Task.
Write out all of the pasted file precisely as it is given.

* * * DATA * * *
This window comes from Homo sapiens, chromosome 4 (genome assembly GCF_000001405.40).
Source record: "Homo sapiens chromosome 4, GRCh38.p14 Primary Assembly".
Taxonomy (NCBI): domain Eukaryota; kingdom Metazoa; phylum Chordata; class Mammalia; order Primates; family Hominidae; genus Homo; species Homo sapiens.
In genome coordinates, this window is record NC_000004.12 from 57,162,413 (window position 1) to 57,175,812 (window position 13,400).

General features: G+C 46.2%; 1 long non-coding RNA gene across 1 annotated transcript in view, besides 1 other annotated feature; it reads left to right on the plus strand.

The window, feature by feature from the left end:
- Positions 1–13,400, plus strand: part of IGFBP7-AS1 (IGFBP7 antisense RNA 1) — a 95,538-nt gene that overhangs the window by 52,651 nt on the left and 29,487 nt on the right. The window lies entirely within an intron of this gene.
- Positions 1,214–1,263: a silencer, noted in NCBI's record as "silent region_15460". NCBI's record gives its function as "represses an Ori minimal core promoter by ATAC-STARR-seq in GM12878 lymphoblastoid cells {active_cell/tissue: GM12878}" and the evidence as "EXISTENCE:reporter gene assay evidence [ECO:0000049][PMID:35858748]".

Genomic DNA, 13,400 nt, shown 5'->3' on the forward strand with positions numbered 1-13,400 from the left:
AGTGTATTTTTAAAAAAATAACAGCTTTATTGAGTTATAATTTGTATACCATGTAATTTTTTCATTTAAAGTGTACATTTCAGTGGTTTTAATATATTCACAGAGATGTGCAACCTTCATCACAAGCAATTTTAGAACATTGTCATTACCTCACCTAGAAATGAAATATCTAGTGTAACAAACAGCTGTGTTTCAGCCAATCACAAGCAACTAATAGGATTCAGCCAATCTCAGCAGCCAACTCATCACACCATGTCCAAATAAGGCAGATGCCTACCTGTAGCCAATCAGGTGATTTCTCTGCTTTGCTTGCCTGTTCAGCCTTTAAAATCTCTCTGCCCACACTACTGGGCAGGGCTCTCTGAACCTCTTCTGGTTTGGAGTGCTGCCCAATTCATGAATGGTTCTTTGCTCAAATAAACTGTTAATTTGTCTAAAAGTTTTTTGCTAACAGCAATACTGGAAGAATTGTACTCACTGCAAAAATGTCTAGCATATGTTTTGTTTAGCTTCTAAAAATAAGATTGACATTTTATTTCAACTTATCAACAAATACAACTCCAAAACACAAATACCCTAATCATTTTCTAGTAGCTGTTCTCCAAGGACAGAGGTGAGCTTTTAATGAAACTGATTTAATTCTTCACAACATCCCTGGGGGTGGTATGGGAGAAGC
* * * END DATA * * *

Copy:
This window comes from Homo sapiens, chromosome 4 (genome assembly GCF_000001405.40).
Source record: "Homo sapiens chromosome 4, GRCh38.p14 Primary Assembly".
Taxonomy (NCBI): domain Eukaryota; kingdom Metazoa; phylum Chordata; class Mammalia; order Primates; family Hominidae; genus Homo; species Homo sapiens.
In genome coordinates, this window is record NC_000004.12 from 57,162,413 (window position 1) to 57,175,812 (window position 13,400).

General features: G+C 46.2%; 1 long non-coding RNA gene across 1 annotated transcript in view, besides 1 other annotated feature; it reads left to right on the plus strand.

The window, feature by feature from the left end:
- Positions 1–13,400, plus strand: part of IGFBP7-AS1 (IGFBP7 antisense RNA 1) — a 95,538-nt gene that overhangs the window by 52,651 nt on the left and 29,487 nt on the right. The window lies entirely within an intron of this gene.
- Positions 1,214–1,263: a silencer, noted in NCBI's record as "silent region_15460". NCBI's record gives its function as "represses an Ori minimal core promoter by ATAC-STARR-seq in GM12878 lymphoblastoid cells {active_cell/tissue: GM12878}" and the evidence as "EXISTENCE:reporter gene assay evidence [ECO:0000049][PMID:35858748]".

Genomic DNA, 13,400 nt, shown 5'->3' on the forward strand with positions numbered 1-13,400 from the left:
AGTGTATTTTTAAAAAAATAACAGCTTTATTGAGTTATAATTTGTATACCATGTAATTTTTTCATTTAAAGTGTACATTTCAGTGGTTTTAATATATTCACAGAGATGTGCAACCTTCATCACAAGCAATTTTAGAACATTGTCATTACCTCACCTAGAAATGAAATATCTAGTGTAACAAACAGCTGTGTTTCAGCCAATCACAAGCAACTAATAGGATTCAGCCAATCTCAGCAGCCAACTCATCACACCATGTCCAAATAAGGCAGATGCCTACCTGTAGCCAATCAGGTGATTTCTCTGCTTTGCTTGCCTGTTCAGCCTTTAAAATCTCTCTGCCCACACTACTGGGCAGGGCTCTCTGAACCTCTTCTGGTTTGGAGTGCTGCCCAATTCATGAATGGTTCTTTGCTCAAATAAACTGTTAATTTGTCTAAAAGTTTTTTGCTAACAGCAATACTGGAAGAATTGTACTCACTGCAAAAATGTCTAGCATATGTTTTGTTTAGCTTCTAAAAATAAGATTGACATTTTATTTCAACTTATCAACAAATACAACTCCAAAACACAAATACCCTAATCATTTTCTAGTAGCTGTTCTCCAAGGACAGAGGTGAGCTTTTAATGAAACTGATTTAATTCTTCACAACATCCCTGGGGGTGGTATGGGAGAAGC